New project to investigate ways of increasing crop yields by reducing disease

10th Jan 2013

The University of Reading is playing a key role in a £500,000 study which could result in increased crop yields through new disease prevention techniques.

In partnership with the University of Oxford and project leaders UWE Bristol, the three-year project aims to address the growing concern about the emergence of new plant diseases and the durability of existing sources of disease resistance in trees and crop plants.

Micro-organisms that cause crop disease are engaged in a constant arms race with plants, rapidly evolving to infect previously disease-resistant varieties or to expand their host range and infect new plant species.

Previous studies have shown how the mechanisms by which plants attempt to fight off disease can promote the emergence of new strains that are able to infect previously resistant plants. The researchers aim to understand these ‘hot zones' in greater detail. 

Dr Rob Jackson, from the Reading's School of Biological Sciences, said: "The recent Ash Dieback crisis has shown the importance of needing to know exactly how a pathogen overcomes a plant's defence system and rapidly spreads between hosts. This work will provide important insights into how many different pathogens and plant hosts fight each other and therefore help other researchers in controlling a variety of plant diseases. Importantly, this project provides training for two early career scientists in the area of plant pathology, a key area of expertise that is currently under-represented in the UK."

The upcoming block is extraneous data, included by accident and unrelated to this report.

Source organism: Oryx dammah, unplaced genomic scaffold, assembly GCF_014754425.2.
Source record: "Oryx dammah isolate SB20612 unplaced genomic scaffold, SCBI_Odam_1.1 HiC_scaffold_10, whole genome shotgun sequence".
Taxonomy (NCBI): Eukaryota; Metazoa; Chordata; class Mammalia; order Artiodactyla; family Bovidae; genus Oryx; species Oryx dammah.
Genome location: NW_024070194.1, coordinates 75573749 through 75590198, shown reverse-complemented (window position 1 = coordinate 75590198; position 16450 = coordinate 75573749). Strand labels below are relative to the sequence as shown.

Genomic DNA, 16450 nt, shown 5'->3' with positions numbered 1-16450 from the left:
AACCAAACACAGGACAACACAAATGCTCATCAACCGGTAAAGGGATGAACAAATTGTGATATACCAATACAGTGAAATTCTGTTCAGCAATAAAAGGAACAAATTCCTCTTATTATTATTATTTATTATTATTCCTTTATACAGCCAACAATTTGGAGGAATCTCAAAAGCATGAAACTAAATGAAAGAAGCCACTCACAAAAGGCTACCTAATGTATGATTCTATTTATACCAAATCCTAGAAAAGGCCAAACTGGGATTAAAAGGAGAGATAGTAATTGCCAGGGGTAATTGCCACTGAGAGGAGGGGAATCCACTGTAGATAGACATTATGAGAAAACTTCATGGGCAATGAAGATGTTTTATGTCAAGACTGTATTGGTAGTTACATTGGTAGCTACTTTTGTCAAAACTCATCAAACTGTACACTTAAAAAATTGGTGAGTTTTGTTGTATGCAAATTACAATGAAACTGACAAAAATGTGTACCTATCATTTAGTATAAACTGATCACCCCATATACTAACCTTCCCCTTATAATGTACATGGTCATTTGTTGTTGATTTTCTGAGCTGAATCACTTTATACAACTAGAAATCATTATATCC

Through the Biotechnology and Biological Sciences Research Council (BBSRC) funded study the researchers are examining a disease that causes bean plants to lose their leaves and die. This is a serious and costly problem for farmers worldwide.

The bacterium under study is Pseudomonas syringae. When a plant is infected by P. syringae it defends itself by sending a ‘suicide signal' to the plant cells surrounding the bacteria. When the affected plant cells die they release antimicrobial compounds toxic to the bacterium.

Principal Investigator, Professor Dawn Arnold from UWE's Centre for Research in Biosciences, said: "The team has previously discovered that bean plants' natural defences against bacterial infections could be unwittingly driving the evolution of more highly pathogenic bacteria. 

"Protecting plants from disease is a major part of national and international food security strategies. This new study will support one of the BBSRC's priority areas of Crop Science. It will be multi-disciplinary, involving aspects of microbiology, pathology, genomics and genetics. Our research results will not only help agriculture and policy-makers, but will also be made available to the public."

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